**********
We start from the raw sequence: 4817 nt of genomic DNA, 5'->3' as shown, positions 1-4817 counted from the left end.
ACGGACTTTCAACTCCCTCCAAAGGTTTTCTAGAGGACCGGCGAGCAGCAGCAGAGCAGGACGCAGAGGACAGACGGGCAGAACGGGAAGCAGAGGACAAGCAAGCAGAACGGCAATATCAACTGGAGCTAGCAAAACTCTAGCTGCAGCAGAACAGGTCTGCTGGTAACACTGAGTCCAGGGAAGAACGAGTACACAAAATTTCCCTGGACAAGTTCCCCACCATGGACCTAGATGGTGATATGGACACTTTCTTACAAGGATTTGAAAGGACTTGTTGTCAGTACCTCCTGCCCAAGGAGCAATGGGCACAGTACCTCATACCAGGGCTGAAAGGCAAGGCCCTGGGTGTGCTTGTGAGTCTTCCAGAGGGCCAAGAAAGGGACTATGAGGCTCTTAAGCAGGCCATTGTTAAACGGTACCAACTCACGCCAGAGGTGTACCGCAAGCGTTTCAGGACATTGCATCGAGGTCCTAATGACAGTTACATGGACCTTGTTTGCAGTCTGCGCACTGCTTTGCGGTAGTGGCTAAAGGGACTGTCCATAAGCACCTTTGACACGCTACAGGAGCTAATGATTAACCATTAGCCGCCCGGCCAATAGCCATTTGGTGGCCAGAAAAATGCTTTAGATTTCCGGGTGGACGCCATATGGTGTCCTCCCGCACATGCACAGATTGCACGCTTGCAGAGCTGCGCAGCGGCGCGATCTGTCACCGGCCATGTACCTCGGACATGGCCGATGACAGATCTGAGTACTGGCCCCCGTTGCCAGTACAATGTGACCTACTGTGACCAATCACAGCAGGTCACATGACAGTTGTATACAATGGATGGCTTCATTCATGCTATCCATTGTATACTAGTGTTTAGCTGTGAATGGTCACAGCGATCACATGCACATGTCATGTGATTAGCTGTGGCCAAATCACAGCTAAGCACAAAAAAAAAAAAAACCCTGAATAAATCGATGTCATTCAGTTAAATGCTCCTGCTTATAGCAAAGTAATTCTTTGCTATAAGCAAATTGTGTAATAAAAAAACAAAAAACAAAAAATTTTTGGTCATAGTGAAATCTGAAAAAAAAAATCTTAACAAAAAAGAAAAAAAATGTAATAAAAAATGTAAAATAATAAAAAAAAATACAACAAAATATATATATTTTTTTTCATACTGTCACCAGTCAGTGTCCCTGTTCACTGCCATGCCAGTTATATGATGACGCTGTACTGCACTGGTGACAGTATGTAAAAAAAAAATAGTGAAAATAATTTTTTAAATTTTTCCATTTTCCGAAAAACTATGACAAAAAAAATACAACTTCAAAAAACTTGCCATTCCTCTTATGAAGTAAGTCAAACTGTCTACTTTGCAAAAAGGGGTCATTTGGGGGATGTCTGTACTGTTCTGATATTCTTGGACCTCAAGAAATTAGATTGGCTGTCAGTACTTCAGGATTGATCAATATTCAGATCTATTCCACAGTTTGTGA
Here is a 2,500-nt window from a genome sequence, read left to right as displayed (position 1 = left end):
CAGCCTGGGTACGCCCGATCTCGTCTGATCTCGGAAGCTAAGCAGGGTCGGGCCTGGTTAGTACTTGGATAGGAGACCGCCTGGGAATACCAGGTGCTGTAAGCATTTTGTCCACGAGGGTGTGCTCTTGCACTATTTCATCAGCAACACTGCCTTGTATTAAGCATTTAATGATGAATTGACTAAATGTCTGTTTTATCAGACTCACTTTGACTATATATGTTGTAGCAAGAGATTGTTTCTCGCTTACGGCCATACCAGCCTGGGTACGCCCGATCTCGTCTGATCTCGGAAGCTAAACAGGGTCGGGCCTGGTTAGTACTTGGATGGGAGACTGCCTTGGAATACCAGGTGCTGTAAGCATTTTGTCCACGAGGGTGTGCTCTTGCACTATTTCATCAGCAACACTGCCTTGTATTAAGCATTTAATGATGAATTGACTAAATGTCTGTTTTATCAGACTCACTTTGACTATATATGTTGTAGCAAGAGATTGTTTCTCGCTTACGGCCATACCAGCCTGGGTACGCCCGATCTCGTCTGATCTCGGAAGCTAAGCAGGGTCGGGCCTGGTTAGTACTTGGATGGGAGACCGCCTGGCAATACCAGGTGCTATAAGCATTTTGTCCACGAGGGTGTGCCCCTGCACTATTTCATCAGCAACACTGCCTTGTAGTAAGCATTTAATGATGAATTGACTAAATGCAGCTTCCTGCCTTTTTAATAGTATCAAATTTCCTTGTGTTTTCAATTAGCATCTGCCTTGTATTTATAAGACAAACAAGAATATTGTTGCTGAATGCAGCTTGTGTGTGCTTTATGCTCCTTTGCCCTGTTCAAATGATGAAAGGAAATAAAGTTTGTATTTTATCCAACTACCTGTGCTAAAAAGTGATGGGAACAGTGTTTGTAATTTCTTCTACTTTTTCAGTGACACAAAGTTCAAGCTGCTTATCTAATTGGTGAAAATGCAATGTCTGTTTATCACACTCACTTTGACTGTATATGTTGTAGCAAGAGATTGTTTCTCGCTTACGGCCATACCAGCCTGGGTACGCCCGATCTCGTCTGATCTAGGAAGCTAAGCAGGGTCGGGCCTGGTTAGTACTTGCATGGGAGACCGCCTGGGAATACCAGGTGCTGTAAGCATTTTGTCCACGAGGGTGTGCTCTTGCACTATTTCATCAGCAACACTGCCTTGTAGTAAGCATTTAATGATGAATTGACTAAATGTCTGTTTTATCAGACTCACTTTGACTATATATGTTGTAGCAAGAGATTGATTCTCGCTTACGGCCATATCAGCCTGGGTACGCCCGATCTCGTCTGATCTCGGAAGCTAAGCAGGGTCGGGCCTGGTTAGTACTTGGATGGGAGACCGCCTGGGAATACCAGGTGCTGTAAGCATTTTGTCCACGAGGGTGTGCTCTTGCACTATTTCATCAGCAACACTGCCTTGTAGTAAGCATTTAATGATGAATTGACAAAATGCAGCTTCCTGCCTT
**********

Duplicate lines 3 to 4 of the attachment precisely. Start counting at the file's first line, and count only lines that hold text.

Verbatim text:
Here is a 2,500-nt window from a genome sequence, read left to right as displayed (position 1 = left end):
CAGCCTGGGTACGCCCGATCTCGTCTGATCTCGGAAGCTAAGCAGGGTCGGGCCTGGTTAGTACTTGGATAGGAGACCGCCTGGGAATACCAGGTGCTGTAAGCATTTTGTCCACGAGGGTGTGCTCTTGCACTATTTCATCAGCAACACTGCCTTGTATTAAGCATTTAATGATGAATTGACTAAATGTCTGTTTTATCAGACTCACTTTGACTATATATGTTGTAGCAAGAGATTGTTTCTCGCTTACGGCCATACCAGCCTGGGTACGCCCGATCTCGTCTGATCTCGGAAGCTAAACAGGGTCGGGCCTGGTTAGTACTTGGATGGGAGACTGCCTTGGAATACCAGGTGCTGTAAGCATTTTGTCCACGAGGGTGTGCTCTTGCACTATTTCATCAGCAACACTGCCTTGTATTAAGCATTTAATGATGAATTGACTAAATGTCTGTTTTATCAGACTCACTTTGACTATATATGTTGTAGCAAGAGATTGTTTCTCGCTTACGGCCATACCAGCCTGGGTACGCCCGATCTCGTCTGATCTCGGAAGCTAAGCAGGGTCGGGCCTGGTTAGTACTTGGATGGGAGACCGCCTGGCAATACCAGGTGCTATAAGCATTTTGTCCACGAGGGTGTGCCCCTGCACTATTTCATCAGCAACACTGCCTTGTAGTAAGCATTTAATGATGAATTGACTAAATGCAGCTTCCTGCCTTTTTAATAGTATCAAATTTCCTTGTGTTTTCAATTAGCATCTGCCTTGTATTTATAAGACAAACAAGAATATTGTTGCTGAATGCAGCTTGTGTGTGCTTTATGCTCCTTTGCCCTGTTCAAATGATGAAAGGAAATAAAGTTTGTATTTTATCCAACTACCTGTGCTAAAAAGTGATGGGAACAGTGTTTGTAATTTCTTCTACTTTTTCAGTGACACAAAGTTCAAGCTGCTTATCTAATTGGTGAAAATGCAATGTCTGTTTATCACACTCACTTTGACTGTATATGTTGTAGCAAGAGATTGTTTCTCGCTTACGGCCATACCAGCCTGGGTACGCCCGATCTCGTCTGATCTAGGAAGCTAAGCAGGGTCGGGCCTGGTTAGTACTTGCATGGGAGACCGCCTGGGAATACCAGGTGCTGTAAGCATTTTGTCCACGAGGGTGTGCTCTTGCACTATTTCATCAGCAACACTGCCTTGTAGTAAGCATTTAATGATGAATTGACTAAATGTCTGTTTTATCAGACTCACTTTGACTATATATGTTGTAGCAAGAGATTGATTCTCGCTTACGGCCATATCAGCCTGGGTACGCCCGATCTCGTCTGATCTCGGAAGCTAAGCAGGGTCGGGCCTGGTTAGTACTTGGATGGGAGACCGCCTGGGAATACCAGGTGCTGTAAGCATTTTGTCCACGAGGGTGTGCTCTTGCACTATTTCATCAGCAACACTGCCTTGTAGTAAGCATTTAATGATGAATTGACAAAATGCAGCTTCCTGCCTT